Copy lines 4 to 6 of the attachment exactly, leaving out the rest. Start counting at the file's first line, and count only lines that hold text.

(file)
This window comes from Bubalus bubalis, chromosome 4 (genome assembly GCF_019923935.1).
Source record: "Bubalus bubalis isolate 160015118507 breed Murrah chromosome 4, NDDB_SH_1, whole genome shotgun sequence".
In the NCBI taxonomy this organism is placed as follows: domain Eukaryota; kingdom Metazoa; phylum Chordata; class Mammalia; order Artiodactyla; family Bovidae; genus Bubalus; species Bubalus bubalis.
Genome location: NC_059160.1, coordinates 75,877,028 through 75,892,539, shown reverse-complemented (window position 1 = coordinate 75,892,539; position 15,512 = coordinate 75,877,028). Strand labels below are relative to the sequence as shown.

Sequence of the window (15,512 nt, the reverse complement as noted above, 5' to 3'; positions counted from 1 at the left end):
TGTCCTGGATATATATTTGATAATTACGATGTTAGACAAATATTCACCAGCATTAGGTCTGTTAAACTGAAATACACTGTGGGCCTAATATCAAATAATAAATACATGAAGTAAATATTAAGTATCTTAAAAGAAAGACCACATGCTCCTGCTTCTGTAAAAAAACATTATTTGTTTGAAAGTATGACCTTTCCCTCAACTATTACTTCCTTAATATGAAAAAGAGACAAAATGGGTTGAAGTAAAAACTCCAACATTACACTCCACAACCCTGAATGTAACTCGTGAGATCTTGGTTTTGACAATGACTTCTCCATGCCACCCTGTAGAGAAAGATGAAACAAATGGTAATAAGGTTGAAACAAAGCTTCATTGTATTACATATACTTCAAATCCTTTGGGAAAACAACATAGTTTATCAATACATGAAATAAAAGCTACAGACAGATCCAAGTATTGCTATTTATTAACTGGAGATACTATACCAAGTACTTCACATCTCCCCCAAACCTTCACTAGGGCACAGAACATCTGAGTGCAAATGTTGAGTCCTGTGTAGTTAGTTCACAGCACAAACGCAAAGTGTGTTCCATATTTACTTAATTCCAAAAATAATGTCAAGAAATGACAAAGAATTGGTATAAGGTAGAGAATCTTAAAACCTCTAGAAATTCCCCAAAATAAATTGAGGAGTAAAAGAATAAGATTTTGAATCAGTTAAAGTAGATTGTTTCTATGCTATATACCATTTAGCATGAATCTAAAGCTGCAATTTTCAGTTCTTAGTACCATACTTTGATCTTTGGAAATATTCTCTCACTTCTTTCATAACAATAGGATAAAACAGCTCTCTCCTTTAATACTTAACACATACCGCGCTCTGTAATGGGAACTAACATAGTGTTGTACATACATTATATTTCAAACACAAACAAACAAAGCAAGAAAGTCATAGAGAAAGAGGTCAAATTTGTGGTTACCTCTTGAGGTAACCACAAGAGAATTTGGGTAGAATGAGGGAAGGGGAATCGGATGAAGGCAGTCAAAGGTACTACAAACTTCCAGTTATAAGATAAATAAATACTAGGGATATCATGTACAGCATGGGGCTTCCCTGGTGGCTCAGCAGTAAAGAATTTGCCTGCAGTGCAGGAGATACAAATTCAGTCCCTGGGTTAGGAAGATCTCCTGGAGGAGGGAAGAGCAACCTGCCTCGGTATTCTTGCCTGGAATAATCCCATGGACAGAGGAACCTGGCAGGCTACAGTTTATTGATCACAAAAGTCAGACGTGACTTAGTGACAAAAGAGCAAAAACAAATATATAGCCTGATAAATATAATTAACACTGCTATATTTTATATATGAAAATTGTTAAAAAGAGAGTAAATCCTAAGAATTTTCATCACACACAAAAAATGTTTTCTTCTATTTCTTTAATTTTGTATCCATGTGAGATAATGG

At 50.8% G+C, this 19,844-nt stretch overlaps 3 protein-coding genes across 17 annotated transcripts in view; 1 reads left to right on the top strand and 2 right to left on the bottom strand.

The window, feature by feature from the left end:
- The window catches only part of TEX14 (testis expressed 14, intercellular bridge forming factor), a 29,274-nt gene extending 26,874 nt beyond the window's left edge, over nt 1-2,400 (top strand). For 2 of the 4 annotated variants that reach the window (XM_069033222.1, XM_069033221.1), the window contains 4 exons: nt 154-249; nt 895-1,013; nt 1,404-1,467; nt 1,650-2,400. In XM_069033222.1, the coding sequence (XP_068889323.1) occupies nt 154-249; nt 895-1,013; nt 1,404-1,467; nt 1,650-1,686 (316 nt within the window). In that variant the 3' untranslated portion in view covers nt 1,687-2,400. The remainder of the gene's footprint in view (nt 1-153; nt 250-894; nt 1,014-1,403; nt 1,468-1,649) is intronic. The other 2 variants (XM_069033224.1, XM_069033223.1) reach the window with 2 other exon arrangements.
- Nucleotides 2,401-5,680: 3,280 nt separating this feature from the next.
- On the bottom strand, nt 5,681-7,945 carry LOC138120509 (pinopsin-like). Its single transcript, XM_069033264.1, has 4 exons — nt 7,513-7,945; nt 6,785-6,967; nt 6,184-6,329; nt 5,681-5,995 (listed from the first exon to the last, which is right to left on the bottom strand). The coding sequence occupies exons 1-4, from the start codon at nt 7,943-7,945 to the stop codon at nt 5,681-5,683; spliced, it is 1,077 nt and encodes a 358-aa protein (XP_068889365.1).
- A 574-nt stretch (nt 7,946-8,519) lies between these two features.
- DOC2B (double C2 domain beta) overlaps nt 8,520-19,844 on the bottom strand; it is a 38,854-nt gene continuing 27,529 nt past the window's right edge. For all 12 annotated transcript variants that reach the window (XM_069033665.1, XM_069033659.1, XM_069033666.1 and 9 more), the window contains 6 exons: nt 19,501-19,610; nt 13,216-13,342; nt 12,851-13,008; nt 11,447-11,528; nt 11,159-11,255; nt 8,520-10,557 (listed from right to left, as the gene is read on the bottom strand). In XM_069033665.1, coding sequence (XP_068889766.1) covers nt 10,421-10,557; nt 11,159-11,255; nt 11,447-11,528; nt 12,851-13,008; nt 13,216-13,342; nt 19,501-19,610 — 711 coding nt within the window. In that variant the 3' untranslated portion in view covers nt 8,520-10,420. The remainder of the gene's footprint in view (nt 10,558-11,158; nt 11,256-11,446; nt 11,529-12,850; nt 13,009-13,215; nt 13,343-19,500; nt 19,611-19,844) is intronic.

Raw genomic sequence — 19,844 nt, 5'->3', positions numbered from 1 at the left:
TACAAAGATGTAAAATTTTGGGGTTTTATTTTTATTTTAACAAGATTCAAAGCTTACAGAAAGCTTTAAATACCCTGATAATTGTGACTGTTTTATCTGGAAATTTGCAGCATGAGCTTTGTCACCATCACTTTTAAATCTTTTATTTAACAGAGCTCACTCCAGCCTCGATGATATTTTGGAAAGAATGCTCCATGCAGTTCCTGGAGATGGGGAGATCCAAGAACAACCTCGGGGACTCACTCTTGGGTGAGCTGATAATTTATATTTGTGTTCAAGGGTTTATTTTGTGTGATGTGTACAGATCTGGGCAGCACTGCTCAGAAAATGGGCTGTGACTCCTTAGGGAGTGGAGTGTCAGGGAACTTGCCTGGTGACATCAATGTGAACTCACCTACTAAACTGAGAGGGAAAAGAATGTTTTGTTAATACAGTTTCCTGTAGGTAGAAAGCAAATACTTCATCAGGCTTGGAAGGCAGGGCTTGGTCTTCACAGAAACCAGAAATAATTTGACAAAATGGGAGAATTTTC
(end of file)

Genome location: NC_059160.1, coordinates 75,877,028 through 75,892,539, shown reverse-complemented (window position 1 = coordinate 75,892,539; position 15,512 = coordinate 75,877,028). Strand labels below are relative to the sequence as shown.

Sequence of the window (15,512 nt, the reverse complement as noted above, 5' to 3'; positions counted from 1 at the left end):
TGTCCTGGATATATATTTGATAATTACGATGTTAGACAAATATTCACCAGCATTAGGTCTGTTAAACTGAAATACACTGTGGGCCTAATATCAAATAATAAATACATGAAGTAAATATTAAGTATCTTAAAAGAAAGACCACATGCTCCTGCTTCTGTAAAAAAACATTATTTGTTTGAAAGTATGACCTTTCCCTCAACTATTACTTCCTTAATATGAAAAAGAGACAAAATGGGTTGAAGTAAAAACTCCAACATTACACTCCACAACCCTGAATGTAACTCGTGAGATCTTGGTTTTGACAATGACTTCTCCATGCCACCCTGTAGAGAAAGATGAAACAAATGGTAATAAGGTTGAAACAAAGCTTCATTGTATTACATATACTTCAAATCCTTTGGGAAAACAACATAGTTTATCAATACATGAAATAAAAGCTACAGACAGATCCAAGTATTGCTATTTATTAACTGGAGATACTATACCAAGTACTTCACATCTCCCCCAAACCTTCACTAGGGCACAGAACATCTGAGTGCAAATGTTGAGTCCTGTGTAGTTAGTTCACAGCACAAACGCAAAGTGTGTTCCATATTTACTTAATTCCAAAAATAATGTCAAGAAATGACAAAGAATTGGTATAAGGTAGAGAATCTTAAAACCTCTAGAAATTCCCCAAAATAAATTGAGGAGTAAAAGAATAAGATTTTGAATCAGTTAAAGTAGATTGTTTCTATGCTATATACCATTTAGCATGAATCTAAAGCTGCAATTTTCAGTTCTTAGTACCATACTTTGATCTTTGGAAATATTCTCTCACTTCTTTCATAACAATAGGATAAAACAGCTCTCTCCTTTAATACTTAACACATACCGCGCTCTGTAATGGGAACTAACATAGTGTTGTACATACATTATATTTCAAACACAAACAAACAAAGCAAGAAAGTCATAGAGAAAGAGGTCAAATTTGTGGTTACCTCTTGAGGTAACCACAAGAGAATTTGGGTAGAATGAGGGAAGGGGAATCGGATGAAGGCAGTCAAAGGTACTACAAACTTCCAGTTATAAGATAAATAAATACTAGGGATATCATGTACAGCATGGGGCTTCCCTGGTGGCTCAGCAGTAAAGAATTTGCCTGCAGTGCAGGAGATACAAATTCAGTCCCTGGGTTAGGAAGATCTCCTGGAGGAGGGAAGAGCAACCTGCCTCGGTATTCTTGCCTGGAATAATCCCATGGACAGAGGAACCTGGCAGGCTACAGTTTATTGATCACAAAAGTCAGACGTGACTTAGTGACAAAAGAGCAAAAACAAATATATAGCCTGATAAATATAATTAACACTGCTATATTTTATATATGAAAATTGTTAAAAAGAGAGTAAATCCTAAGAATTTTCATCACACACAAAAAATGTTTTCTTCTATTTCTTTAATTTTGTATCCATGTGAGATAATGG